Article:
Bennett C. Weaver, 80, a 49-year resident of Oak Park, died on July 14, 2021, at West Suburban Hospital. Born in Denton, Texas on Nov. 9, 1940, to the late J. Clark and Inez Koegel Weaver, he grew up in Denton and in Gainesville, Florida.
At age 5, he was introduced to the cello at Interlochen Center for the Arts to keep him occupied while his parents were running the summer theater program. By middle school, he was playing in the University of Florida Symphony Orchestra and as a freshman in high school earned the position of first chair of that university orchestra. His talent as a cellist earned him a scholarship to study music at Swarthmore College in Pennsylvania where he studied for a year before returning to Gainesville to study physics at the University of Florida. He continued to play cello at Florida where he met a flutist and hematology major, Donna Harpold.
They were married in Bradenton, Florida in 1964. Their first daughter, Amy, was born in Gainesville in 1966, a few months before moving to Illinois so both of them could work in the lab at St. Mary of Nazareth Hospital on the West Side of Chicago. Their second daughter, Susan, was born in Oak Park in 1970. The couple separated in 1972 and remained very good friends. Donna introduced him to Patricia Funk, with whom he had a 20-year relationship until she passed away in 2003.
In the late ’60s, he secured a position at CNA Insurance in the actuarial department. He wrote computer programs to set reserves at CNA and in the late ’70s moved over to Harris Bank as an analyst, where he worked until retiring in 2001. In retirement, he was a paid computer consultant and helped continue his father’s work on the Weaver family genealogical history.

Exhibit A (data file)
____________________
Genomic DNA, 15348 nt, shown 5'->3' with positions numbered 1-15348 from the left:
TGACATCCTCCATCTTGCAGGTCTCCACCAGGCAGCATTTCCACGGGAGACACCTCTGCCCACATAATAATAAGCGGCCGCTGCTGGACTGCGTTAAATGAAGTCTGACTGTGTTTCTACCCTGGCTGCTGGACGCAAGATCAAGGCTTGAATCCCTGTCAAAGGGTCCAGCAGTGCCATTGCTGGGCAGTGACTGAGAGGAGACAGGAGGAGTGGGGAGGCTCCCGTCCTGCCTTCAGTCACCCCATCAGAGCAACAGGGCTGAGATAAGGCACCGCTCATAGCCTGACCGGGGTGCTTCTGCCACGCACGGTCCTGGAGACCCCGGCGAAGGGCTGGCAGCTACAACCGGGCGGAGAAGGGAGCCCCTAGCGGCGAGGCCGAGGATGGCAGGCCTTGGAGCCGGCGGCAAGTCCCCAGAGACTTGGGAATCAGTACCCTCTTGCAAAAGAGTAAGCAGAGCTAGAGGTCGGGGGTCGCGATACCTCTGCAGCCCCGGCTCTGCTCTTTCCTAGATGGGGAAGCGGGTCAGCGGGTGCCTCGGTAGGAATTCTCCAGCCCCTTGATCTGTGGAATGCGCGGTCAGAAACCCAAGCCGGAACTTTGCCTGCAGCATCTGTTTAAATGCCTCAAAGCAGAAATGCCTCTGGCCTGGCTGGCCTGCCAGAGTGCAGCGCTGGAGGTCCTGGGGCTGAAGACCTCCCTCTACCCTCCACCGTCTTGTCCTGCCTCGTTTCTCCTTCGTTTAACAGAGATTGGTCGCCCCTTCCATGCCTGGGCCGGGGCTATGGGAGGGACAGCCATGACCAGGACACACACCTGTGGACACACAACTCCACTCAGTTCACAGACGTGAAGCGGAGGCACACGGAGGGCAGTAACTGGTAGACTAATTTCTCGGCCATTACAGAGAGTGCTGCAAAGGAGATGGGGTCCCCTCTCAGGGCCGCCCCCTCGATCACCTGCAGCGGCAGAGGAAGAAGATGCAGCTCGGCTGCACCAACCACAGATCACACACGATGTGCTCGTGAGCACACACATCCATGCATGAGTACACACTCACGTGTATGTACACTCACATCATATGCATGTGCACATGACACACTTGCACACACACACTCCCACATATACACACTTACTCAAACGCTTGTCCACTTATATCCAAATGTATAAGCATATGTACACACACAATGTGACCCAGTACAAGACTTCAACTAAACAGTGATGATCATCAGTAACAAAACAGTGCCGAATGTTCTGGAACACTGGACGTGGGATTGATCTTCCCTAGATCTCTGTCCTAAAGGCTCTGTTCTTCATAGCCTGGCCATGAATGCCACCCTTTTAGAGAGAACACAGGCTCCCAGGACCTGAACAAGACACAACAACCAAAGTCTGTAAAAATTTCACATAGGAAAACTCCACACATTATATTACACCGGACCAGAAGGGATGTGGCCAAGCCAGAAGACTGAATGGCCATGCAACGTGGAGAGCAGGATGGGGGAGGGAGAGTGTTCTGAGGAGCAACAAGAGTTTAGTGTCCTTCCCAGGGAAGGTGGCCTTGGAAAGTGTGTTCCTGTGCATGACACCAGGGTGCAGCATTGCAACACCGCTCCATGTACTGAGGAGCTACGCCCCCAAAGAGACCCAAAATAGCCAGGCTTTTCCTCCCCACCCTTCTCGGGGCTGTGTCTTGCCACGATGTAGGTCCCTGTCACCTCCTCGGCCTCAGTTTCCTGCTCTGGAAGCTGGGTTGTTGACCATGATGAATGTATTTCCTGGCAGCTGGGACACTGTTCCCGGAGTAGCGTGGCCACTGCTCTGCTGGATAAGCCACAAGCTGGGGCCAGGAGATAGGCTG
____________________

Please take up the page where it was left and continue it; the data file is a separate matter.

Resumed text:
In the early 1980s, he purchased an IBM PC for use at home and over the next four decades built and upgraded his own and hundreds of computers for others. In 1983 was a founding member of the Association of Personal Computer Users (APCU), one of the oldest general computer groups in America. He was also a member of the Chicago Area Database Users Group (CADBUG) and held various leadership roles in both. In recent years he often facilitated “Random Access,” a question-and-answer discussion at monthly APCU meetings.
He enjoyed sharing this knowledge and had a way of explaining complex concepts using simple analogies or technical terms depending on the audience. His daughter Susan remarked, “I know why the sky is blue, why scuba divers go backward into the water over the side of the boat, and why phases of the moon and lunar eclipses happen because my dad knew and had the patience to explain.”
He was always finding ways to help friends, family, and strangers alike, from serving several years as ‘Cookie Mom’ for both his daughter’s Girl Scout troops to helping countless stranded motorists jump-start their car. He was shot three times on the West Side of Chicago after walking a co-worker home after a late office function and that didn’t stop him. He was a true Renaissance man with carpentry, electric, plumbing, and all-around fix-it skills as well. He helped and advised family and friends, with all kinds of household projects up until recent months.
His friendship with Cheryl McNamara began when he reached out with helpful information after her husband passed. He was helpful and supportive and the two eventually came to enjoy a close relationship over the last 13 years.
His dry sense of humor, quick wit, kindness, and vast knowledge will be greatly missed.
He is survived by his companion Cheryl McNamara; his friend and former wife, Donna Weaver; and his daughters, Amy Weaver and Susan (Russ) Northrup.
A memorial visitation will be held Thursday, July 22 from 4 to 7 p.m. at Drechsler, Brown & Williams Funeral Home, 203 S. Marion St., Oak Park.
In lieu of flowers, donations to the Alzheimer’s Association (alz.org) are appreciated.